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draconar

Design basics: Callbacks and Listeners classes

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draconar    130
Hello all,

It is weird why it took me so long to post this topic. But the problem is: I'm writing the physics manager of my game engine and I still can't see to -really- grasp the concept of callbacks and listener classes.

To be specific, I'm using Box2D as the physics solver and the user should implement callbacks and listener classes in order to apply, well, user defined behavior after the physics is solved.

It seems like one of those well concealed secrets where everyone but you knows about it!

thanks!

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jyk    2094
What language are you using?

I think it's likely your best resource might be the testbed examples that come with Box2D. There are (or at least were) some examples that showed how to respond to various events (e.g. remove a body from the simulation when it collides with another body).

Box2D has its own callbacks that you can register, and then if you want you can add an additional layer of abstraction and pass that information to clients via your own callbacks. This is how I did it in my project that uses Box2D (C++). All the Box2D stuff is wrapped up in a module, and clients register callbacks with that module. The module itself registers callbacks with Box2D, then takes the data it receives in those callbacks, processes it, and passes it to the callbacks registered with the module. The end client receives information with no Box2D-specific information attached (in my case, smart pointers pointing to the entities with which the bodies are associated, and some simple collision info such as collision point and normal).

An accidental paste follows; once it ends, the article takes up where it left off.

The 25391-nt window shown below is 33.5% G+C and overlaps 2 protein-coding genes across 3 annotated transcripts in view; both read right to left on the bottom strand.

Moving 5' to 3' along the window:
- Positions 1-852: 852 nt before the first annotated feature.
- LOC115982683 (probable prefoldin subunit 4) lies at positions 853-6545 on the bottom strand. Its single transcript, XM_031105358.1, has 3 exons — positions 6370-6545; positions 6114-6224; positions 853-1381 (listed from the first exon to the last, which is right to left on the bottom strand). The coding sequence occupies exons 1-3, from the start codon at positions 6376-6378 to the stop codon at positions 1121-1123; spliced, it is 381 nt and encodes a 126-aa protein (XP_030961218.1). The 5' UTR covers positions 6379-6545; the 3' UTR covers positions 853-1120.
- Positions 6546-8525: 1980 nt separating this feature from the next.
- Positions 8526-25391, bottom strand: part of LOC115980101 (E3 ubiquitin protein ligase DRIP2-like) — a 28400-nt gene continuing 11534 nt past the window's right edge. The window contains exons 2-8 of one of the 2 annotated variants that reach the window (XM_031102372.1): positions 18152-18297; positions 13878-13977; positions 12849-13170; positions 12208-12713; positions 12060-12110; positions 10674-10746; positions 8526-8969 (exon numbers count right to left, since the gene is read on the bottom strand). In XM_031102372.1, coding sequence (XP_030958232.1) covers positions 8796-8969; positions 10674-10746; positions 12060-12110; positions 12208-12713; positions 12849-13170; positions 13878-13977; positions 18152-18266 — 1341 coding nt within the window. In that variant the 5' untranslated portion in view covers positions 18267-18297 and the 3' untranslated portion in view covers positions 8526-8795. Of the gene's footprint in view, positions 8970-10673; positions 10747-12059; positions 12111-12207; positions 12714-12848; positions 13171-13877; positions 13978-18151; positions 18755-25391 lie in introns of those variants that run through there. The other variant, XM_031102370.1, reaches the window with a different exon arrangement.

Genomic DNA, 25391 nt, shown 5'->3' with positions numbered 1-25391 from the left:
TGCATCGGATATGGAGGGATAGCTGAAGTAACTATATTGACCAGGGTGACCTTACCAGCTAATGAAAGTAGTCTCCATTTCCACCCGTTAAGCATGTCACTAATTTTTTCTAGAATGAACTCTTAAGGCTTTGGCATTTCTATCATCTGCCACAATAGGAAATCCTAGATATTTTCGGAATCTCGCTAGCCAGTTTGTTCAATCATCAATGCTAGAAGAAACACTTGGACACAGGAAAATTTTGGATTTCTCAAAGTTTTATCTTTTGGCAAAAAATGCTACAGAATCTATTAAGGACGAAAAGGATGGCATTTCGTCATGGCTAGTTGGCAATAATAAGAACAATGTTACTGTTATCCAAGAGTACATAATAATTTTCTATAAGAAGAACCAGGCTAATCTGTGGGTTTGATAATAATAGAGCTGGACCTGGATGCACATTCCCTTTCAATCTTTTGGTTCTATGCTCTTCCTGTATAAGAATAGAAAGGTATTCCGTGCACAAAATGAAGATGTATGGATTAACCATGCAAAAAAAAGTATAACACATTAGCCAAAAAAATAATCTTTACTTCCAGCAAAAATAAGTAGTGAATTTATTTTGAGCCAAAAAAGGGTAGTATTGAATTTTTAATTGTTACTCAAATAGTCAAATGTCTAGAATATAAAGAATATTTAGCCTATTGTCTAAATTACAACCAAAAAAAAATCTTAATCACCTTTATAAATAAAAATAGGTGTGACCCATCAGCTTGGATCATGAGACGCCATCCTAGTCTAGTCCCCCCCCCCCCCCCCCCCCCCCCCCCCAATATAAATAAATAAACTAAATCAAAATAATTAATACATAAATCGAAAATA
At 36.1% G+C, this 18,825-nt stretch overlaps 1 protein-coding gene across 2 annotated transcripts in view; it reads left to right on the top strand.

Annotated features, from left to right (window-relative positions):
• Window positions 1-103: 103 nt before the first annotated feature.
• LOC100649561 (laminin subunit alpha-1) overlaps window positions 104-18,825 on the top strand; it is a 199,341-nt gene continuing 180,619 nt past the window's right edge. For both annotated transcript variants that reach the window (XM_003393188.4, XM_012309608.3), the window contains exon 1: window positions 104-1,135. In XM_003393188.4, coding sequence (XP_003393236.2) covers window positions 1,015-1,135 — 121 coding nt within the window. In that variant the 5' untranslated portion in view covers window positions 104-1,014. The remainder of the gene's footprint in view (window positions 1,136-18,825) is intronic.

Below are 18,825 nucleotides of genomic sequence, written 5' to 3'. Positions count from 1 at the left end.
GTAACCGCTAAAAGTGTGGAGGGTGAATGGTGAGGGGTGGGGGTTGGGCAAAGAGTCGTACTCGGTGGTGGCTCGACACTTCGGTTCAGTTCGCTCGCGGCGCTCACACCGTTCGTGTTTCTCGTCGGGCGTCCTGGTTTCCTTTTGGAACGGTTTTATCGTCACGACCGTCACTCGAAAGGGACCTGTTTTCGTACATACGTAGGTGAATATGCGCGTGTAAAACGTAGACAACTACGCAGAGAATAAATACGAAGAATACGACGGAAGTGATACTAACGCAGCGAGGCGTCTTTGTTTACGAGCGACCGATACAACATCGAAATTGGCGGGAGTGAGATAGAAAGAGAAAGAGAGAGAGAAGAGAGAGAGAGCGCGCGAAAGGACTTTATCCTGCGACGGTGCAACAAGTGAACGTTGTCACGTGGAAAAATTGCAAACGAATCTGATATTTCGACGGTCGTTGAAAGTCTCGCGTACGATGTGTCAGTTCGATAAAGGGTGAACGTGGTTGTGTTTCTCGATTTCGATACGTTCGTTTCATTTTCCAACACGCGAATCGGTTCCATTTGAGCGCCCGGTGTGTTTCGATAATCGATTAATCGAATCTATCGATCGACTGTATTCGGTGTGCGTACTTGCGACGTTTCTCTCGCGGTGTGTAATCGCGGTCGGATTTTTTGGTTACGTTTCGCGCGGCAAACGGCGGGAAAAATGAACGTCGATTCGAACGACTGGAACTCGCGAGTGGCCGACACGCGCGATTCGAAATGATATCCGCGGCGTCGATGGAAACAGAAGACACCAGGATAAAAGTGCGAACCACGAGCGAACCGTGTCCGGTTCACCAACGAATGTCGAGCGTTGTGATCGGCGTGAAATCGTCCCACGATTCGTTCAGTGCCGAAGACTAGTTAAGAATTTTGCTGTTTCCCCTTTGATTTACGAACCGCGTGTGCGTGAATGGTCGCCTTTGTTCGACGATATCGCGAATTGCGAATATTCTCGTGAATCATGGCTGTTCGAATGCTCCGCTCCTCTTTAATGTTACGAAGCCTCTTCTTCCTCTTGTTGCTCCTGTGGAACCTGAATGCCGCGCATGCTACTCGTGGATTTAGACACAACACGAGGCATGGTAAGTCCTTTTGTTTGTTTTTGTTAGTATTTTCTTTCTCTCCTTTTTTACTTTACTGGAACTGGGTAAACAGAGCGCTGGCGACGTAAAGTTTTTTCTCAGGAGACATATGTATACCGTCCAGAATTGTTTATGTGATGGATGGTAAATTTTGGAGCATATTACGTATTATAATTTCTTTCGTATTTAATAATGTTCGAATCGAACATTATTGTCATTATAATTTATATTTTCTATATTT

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draconar    130
Quote:
Original post by jyk
What language are you using?

I think it's likely your best resource might be the testbed examples that come with Box2D. There are (or at least were) some examples that showed how to respond to various events (e.g. remove a body from the simulation when it collides with another body).


I'm using C++ too.
Think you're right in there! I will need to study the testbed examples some more.


Quote:

Box2D has its own callbacks that you can register, and then if you want you can add an additional layer of abstraction and pass that information to clients via your own callbacks. This is how I did it in my project that uses Box2D (C++). All the Box2D stuff is wrapped up in a module, and clients register callbacks with that module. The module itself registers callbacks with Box2D, then takes the data it receives in those callbacks, processes it, and passes it to the callbacks registered with the module. The end client receives information with no Box2D-specific information attached (in my case, smart pointers pointing to the entities with which the bodies are associated, and some simple collision info such as collision point and normal).


The problem I'm confronting is: I don't know exactly what a callback does. Generally, I mean. Not just in Box2D.

To make a concrete representational of the problem, I will to explain what I'm doing and where I'm trying to go. Please see if it makes any sense:

In the physics manager of my engine, there will be a collection of b2Bodies. Each will be initialized with information from the scene Manager. In each time step, the box2D world will step through its world and update the bodies info, which will be sent to the entities/scene manager.


Then the question is: how do I check for collisions between the bodies? I know that box2d has its routines for collision checking, but I will need to update the sprites, score and many other game chores, not only update position + velocity. Do I need a listener to tell my game engine that a collision has occurred and that it is time to update sound/sprites/points/etc.

Last but not least: what is exactly a Listener class? how does it works?

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jyk    2094
Quote: